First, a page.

Road To The Olympic Games

Cycling

Women's team pursuit headlines Canadian Olympic cycling team

Canada will send a total of 19 cyclists to the Olympics after Cycling Canada announced team headed to Rio in August. However, London Olympian Joëlle Numainville was left off the team and will appeal Cycling Canada's decision.

Joëlle Numainville left off team, will appeal decision

Canada's women's team pursuit squad were second at world championships in March, setting them up for big Rio expectations. (Tim Ireland/The Associated Press)

Canada will send a total of 19 cyclists to Rio this summer, covering each of the four Olympic disciplines; BMX, mountain bike, road, and track.

It is a team of both contenders and wild storylines; one that features a road cyclist appealing her omission from the team.

London 2012 bronze medallist Jasmin Glaesser returns. She will be part of the women's team pursuit team that captured a silver medal at the world championships this season. 

"We have proven ourselves to be contenders for the top step of the podium at every competition we have attended since London 2012 and I fully expect us to be ready to challenge for the gold in Rio," said Glaesser in Wednesday's Canadian Olympic Committee release.


Remarkably, the team pursuit includes West Vancouver's Georgia Simmerling, who is a two-time Olympic skier (alpine 2010, ski cross 2014). Simmerling doggedly cracked the lineup just months ago, after taking up track cycling full-time last year. She will become the first Canadian to compete in three Olympics in three different sports. The team is rounded out by Allison Beveridge (Calgary), Laura Brown (Vancouver), and Kirsti Lay (Montreal).

However, this team selection is not without controversy. London Olympian Joëlle Numainville, of Montreal, announced she would appeal Cycling Canada's decision, calling her exclusion "unexpected and inexplicable," through a press release on Wednesday.

"I have hard time understanding Cycling Canada's decision in view of my results and my experience. On the basis of the criteria indicated in the Olympic Selection Policy, I have my spot on the team."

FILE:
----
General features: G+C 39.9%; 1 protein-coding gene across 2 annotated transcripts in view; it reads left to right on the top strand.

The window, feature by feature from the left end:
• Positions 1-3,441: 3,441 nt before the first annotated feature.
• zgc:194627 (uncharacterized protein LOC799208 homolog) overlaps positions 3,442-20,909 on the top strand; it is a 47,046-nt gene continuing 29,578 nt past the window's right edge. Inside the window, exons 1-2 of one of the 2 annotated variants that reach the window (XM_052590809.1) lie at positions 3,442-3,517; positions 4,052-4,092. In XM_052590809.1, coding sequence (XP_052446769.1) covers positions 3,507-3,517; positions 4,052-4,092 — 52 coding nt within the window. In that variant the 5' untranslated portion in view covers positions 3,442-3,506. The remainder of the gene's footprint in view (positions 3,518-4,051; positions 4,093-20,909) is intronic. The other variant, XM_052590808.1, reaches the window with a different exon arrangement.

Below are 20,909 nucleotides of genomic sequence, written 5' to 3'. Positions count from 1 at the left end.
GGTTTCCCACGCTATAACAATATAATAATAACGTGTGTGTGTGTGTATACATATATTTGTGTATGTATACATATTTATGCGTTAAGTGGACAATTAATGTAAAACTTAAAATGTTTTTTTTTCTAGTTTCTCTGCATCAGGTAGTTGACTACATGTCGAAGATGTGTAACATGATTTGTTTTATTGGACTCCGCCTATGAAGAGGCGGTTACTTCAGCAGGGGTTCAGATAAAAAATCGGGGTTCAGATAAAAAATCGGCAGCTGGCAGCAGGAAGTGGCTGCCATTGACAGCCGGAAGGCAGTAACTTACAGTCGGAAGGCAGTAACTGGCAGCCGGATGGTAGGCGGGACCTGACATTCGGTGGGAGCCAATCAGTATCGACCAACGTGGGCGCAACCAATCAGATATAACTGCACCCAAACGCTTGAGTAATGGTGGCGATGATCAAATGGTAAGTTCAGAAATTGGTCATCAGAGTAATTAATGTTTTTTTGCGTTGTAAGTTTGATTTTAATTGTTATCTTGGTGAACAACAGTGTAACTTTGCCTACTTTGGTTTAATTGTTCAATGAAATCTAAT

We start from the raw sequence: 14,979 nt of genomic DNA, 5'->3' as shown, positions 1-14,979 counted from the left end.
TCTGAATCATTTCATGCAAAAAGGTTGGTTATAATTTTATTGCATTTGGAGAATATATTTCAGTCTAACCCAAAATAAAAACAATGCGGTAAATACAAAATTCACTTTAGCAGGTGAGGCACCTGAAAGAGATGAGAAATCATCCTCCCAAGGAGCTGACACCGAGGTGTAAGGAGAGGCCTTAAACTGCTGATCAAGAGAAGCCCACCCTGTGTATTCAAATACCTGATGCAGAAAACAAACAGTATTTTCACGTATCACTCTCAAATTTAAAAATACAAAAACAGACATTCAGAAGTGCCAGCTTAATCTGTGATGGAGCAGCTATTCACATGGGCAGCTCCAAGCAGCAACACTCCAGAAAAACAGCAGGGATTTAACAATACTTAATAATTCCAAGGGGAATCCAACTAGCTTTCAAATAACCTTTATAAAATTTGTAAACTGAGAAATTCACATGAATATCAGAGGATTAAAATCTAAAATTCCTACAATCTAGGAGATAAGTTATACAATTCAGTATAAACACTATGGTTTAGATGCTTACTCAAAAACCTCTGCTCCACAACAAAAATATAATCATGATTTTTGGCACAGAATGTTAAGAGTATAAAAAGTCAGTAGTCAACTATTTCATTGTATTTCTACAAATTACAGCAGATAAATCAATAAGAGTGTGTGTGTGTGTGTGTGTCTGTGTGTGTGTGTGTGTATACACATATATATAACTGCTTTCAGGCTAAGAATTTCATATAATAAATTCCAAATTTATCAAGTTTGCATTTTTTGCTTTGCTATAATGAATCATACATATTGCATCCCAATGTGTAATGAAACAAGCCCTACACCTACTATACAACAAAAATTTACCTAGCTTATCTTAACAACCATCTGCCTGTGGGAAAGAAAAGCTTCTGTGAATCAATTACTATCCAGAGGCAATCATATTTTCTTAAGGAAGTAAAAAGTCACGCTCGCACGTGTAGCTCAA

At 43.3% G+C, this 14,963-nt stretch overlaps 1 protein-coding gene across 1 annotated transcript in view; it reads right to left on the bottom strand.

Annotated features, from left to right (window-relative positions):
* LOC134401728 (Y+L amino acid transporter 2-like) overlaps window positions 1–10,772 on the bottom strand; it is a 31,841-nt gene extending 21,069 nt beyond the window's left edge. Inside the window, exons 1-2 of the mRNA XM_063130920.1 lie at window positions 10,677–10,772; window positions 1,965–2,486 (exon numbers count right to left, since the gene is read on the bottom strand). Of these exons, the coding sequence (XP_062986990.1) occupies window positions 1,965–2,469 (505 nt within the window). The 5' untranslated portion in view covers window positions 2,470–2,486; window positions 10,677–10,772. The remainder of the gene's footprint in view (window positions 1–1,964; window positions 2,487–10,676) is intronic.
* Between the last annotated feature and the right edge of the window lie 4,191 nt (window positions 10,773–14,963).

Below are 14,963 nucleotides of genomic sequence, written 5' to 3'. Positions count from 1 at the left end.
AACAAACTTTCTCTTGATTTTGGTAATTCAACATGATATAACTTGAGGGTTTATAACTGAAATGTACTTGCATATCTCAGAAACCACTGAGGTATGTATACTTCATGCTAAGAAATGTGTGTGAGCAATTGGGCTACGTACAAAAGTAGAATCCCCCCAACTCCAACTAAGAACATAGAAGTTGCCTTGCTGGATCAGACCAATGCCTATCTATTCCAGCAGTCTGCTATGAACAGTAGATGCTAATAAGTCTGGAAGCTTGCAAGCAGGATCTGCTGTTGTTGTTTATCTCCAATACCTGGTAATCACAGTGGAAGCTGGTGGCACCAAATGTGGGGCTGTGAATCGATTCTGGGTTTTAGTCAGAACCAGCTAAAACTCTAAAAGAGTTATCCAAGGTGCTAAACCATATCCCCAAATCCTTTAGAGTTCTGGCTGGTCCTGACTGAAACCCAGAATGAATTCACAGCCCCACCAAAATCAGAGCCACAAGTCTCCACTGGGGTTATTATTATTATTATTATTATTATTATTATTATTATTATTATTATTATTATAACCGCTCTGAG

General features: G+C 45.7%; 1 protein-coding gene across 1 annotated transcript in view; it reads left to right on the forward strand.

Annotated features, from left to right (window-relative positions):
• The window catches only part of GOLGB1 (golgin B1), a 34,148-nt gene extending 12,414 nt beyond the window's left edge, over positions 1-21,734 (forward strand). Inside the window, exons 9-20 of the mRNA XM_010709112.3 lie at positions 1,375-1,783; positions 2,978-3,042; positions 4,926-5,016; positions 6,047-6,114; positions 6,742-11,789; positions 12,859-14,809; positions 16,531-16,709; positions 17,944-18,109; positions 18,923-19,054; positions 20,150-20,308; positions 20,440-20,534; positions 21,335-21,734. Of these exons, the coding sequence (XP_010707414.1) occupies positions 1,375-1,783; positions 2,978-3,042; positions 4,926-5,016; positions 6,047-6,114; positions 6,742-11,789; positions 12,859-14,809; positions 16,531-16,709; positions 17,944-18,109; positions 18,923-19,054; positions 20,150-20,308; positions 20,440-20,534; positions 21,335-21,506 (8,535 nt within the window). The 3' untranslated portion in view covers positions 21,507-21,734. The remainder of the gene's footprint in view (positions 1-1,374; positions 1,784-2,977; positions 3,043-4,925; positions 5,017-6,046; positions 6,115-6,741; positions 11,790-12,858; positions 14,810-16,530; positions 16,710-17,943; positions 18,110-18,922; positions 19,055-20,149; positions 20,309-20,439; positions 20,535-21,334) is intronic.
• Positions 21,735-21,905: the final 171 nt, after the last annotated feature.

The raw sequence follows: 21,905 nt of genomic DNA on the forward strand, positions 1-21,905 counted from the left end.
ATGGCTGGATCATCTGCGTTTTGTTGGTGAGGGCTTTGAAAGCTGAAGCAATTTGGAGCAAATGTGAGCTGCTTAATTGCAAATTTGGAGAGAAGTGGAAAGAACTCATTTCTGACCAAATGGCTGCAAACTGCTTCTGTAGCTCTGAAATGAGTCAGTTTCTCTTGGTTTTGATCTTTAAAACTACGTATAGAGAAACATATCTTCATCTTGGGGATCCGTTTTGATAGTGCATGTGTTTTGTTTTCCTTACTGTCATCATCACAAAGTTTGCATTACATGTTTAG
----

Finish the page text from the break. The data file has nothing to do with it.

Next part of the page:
"It would seem that my case is not unique. We have decided to appeal the decision of Cycling Canada. I hope that the appeal will decide in my favour and that I will be able to help my teammates win medals at the Rio Olympics."

Numainville is scheduled to hold a news conference in Montreal on Thursday at 11 a.m. ET.

According to Cycling Canada's Olympic selection policy, the national coach recommends riders for the team from a qualification pool. Numainville argues that she has established her eligibility for that pool.

Other top Canadians are Tara Whitten, who won Olympic bronze with the team pursuit in 2012, and has switched to the road race. There's also two-time world champion Catharine Pendrel for mountain bike, and worlds medallist Tory Nyhaug in BMX.


From near death to the Olympics

This Olympic nomination is particularly special for sprinter Hugo Barrette, Canada's only man on the track. The 24-year-old from Quebec's tiny Magdalen Islands suffered serious injuries from a training crash in late October of 2015. He won his first World Cup medal on 81 days later, securing vital Olympic qualification points. 

Here's the full list of cyclists for Rio 2016 

Track Cycling

  • Hugo Barrette, Îles de la Madeleine, Que.
  • Allison Beveridge, Calgary
  • Laura Brown, Vancouver
  • Jasmin Glaesser, Vancouver
  • Kirsti Lay, Montreal
  • Kate O'Brien, Calgary
  • Georgia Simmerling, West Vancouver, B.C.
  • Monique Sullivan, Calgary


Mountain Bike

  • Emily Batty, Brooklin, Ont.
  • Léandre Bouchard, Alma, Que.
  • Raphaël Gagné, Quebec City, Que.
  • Catharine Pendrel, Kamloops, B.C.


Road Cycling

  • Karol-Ann Canuel, Gatineau, Que.
  • Antoine Duchesne, Chicoutimi, Que.
  • Hugo Houle, Ste-Perpétue, Que.
  • Leah Kirchmann, Winnipeg
  • Tara Whitten, Calgary
  • Mike Woods, Ottawa


BMX

  • Tory Nyhaug, Coquitlam, B.C. 

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